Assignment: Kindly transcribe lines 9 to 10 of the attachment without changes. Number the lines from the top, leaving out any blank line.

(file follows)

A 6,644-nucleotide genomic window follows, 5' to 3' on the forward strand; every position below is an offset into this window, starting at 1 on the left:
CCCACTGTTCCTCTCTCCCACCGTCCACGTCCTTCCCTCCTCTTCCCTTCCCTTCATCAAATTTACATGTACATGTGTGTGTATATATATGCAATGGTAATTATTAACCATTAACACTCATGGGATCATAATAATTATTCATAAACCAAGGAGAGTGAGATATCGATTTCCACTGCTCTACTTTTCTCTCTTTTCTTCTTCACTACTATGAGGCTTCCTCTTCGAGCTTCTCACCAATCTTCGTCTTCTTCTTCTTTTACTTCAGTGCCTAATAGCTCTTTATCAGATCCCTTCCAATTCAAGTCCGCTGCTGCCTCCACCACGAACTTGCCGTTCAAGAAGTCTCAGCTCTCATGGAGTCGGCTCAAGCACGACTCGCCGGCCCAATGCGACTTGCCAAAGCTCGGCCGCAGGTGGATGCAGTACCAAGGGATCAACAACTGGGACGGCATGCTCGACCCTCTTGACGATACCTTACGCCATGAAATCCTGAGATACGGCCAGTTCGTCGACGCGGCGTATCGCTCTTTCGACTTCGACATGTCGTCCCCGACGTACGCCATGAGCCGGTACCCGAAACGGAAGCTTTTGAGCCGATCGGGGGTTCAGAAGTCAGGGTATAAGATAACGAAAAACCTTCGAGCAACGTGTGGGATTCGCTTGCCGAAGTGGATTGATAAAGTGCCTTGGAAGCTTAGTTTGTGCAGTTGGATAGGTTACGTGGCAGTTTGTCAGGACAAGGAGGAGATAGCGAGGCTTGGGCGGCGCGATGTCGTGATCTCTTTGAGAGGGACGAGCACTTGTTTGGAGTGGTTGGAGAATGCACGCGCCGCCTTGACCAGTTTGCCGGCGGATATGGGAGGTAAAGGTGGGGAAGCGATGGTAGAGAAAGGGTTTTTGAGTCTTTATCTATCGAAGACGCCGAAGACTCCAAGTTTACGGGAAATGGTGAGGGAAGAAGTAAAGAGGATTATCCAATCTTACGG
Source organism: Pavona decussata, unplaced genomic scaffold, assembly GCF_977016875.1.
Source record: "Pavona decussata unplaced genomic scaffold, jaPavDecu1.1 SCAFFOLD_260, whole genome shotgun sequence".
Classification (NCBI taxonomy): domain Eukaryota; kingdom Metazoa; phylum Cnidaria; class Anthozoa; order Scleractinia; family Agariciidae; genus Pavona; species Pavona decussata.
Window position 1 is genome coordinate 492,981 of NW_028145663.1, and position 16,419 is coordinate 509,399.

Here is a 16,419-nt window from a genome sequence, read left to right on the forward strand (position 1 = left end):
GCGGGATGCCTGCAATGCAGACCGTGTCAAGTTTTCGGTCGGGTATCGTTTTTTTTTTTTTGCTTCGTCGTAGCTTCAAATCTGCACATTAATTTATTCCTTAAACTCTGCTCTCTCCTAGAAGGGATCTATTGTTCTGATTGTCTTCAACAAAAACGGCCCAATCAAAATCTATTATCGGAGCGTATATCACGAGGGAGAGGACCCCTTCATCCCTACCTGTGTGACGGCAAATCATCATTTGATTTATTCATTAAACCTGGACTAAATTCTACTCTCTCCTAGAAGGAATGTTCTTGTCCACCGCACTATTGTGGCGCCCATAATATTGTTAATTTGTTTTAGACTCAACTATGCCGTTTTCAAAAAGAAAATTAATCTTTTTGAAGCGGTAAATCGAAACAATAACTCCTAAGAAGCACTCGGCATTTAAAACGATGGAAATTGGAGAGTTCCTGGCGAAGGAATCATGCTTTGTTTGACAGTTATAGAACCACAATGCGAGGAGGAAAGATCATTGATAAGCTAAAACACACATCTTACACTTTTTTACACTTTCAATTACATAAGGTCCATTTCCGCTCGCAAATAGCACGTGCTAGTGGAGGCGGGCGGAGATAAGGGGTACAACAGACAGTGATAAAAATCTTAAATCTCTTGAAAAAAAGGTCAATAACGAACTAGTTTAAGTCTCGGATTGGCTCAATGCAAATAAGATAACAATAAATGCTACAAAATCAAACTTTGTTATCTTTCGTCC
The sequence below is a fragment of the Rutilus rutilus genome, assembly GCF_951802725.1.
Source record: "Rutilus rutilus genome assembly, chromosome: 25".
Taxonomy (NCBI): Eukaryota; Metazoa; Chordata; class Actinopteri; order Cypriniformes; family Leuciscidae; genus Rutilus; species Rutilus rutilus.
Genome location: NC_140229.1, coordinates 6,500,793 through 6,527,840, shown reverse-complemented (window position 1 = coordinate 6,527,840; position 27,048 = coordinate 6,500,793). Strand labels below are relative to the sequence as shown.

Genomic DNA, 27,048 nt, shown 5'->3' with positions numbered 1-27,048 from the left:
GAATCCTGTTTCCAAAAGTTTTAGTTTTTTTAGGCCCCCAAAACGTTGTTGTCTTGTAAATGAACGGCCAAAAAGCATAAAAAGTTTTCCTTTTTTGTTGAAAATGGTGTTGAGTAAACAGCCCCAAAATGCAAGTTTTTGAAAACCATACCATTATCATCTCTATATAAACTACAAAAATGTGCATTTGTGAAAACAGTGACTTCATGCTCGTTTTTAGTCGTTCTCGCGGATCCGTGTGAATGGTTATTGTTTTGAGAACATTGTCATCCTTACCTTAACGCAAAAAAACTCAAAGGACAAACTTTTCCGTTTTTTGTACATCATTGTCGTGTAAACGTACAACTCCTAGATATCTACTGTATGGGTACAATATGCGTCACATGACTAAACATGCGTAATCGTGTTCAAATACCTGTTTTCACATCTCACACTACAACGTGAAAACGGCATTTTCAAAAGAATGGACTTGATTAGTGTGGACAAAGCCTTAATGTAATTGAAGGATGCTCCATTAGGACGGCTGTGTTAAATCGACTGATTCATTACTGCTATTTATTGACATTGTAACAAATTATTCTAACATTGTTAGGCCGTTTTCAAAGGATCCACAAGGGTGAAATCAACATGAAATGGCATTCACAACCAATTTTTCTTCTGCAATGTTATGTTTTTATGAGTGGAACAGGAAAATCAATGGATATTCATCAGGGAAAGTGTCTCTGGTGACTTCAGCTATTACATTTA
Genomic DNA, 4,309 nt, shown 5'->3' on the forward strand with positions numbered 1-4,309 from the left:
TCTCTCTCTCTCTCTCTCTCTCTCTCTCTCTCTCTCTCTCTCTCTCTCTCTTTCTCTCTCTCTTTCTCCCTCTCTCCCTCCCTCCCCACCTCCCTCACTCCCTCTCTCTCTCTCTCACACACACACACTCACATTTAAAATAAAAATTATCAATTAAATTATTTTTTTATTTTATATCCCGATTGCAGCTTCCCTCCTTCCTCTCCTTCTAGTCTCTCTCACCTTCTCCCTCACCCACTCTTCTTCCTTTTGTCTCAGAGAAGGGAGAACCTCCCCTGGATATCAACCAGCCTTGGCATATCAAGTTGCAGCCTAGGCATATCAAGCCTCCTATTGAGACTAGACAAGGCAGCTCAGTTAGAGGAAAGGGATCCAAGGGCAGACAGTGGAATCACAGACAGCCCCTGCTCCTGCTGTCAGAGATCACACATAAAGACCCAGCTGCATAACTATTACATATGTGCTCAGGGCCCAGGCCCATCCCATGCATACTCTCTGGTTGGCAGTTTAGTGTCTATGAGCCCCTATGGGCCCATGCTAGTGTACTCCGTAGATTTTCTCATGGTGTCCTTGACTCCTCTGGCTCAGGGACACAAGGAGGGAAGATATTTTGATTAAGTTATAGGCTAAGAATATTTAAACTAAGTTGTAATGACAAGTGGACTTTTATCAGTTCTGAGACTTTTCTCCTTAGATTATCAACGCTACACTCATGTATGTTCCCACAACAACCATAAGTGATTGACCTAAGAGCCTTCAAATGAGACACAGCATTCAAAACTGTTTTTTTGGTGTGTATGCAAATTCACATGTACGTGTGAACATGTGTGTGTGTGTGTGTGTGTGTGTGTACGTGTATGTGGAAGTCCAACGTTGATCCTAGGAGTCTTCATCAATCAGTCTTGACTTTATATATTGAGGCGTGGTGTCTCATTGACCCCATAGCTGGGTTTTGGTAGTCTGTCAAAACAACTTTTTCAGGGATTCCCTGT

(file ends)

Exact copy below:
The sequence below is a fragment of the Rutilus rutilus genome, assembly GCF_951802725.1.
Source record: "Rutilus rutilus genome assembly, chromosome: 25".